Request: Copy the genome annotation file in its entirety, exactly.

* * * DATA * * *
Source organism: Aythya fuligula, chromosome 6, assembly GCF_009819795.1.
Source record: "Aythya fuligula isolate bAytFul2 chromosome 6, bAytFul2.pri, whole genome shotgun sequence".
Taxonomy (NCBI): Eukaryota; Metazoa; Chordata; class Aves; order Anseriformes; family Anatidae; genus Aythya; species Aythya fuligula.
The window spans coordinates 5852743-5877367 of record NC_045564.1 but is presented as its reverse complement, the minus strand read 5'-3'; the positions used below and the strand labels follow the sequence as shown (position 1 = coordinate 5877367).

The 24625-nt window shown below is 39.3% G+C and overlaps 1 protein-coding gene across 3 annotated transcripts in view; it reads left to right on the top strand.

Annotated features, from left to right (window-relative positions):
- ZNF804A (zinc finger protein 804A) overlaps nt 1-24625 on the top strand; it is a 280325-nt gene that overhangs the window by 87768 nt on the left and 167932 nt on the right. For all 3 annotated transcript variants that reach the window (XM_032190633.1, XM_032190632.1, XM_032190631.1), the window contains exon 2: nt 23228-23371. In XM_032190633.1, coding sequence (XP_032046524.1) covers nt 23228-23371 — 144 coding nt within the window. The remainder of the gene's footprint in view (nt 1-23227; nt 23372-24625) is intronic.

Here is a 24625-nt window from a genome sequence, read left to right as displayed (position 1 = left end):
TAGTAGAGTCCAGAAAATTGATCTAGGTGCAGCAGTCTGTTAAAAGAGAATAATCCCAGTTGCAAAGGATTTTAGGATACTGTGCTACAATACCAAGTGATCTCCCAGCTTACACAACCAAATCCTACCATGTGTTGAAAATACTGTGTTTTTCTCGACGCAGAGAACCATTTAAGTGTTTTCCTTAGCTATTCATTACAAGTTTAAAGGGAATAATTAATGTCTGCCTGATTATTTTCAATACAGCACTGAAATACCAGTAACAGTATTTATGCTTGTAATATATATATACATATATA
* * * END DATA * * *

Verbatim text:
Source organism: Aythya fuligula, chromosome 6, assembly GCF_009819795.1.
Source record: "Aythya fuligula isolate bAytFul2 chromosome 6, bAytFul2.pri, whole genome shotgun sequence".
Taxonomy (NCBI): Eukaryota; Metazoa; Chordata; class Aves; order Anseriformes; family Anatidae; genus Aythya; species Aythya fuligula.
The window spans coordinates 5852743-5877367 of record NC_045564.1 but is presented as its reverse complement, the minus strand read 5'-3'; the positions used below and the strand labels follow the sequence as shown (position 1 = coordinate 5877367).

The 24625-nt window shown below is 39.3% G+C and overlaps 1 protein-coding gene across 3 annotated transcripts in view; it reads left to right on the top strand.

Annotated features, from left to right (window-relative positions):
- ZNF804A (zinc finger protein 804A) overlaps nt 1-24625 on the top strand; it is a 280325-nt gene that overhangs the window by 87768 nt on the left and 167932 nt on the right. For all 3 annotated transcript variants that reach the window (XM_032190633.1, XM_032190632.1, XM_032190631.1), the window contains exon 2: nt 23228-23371. In XM_032190633.1, coding sequence (XP_032046524.1) covers nt 23228-23371 — 144 coding nt within the window. The remainder of the gene's footprint in view (nt 1-23227; nt 23372-24625) is intronic.

Here is a 24625-nt window from a genome sequence, read left to right as displayed (position 1 = left end):
TAGTAGAGTCCAGAAAATTGATCTAGGTGCAGCAGTCTGTTAAAAGAGAATAATCCCAGTTGCAAAGGATTTTAGGATACTGTGCTACAATACCAAGTGATCTCCCAGCTTACACAACCAAATCCTACCATGTGTTGAAAATACTGTGTTTTTCTCGACGCAGAGAACCATTTAAGTGTTTTCCTTAGCTATTCATTACAAGTTTAAAGGGAATAATTAATGTCTGCCTGATTATTTTCAATACAGCACTGAAATACCAGTAACAGTATTTATGCTTGTAATATATATATACATATATA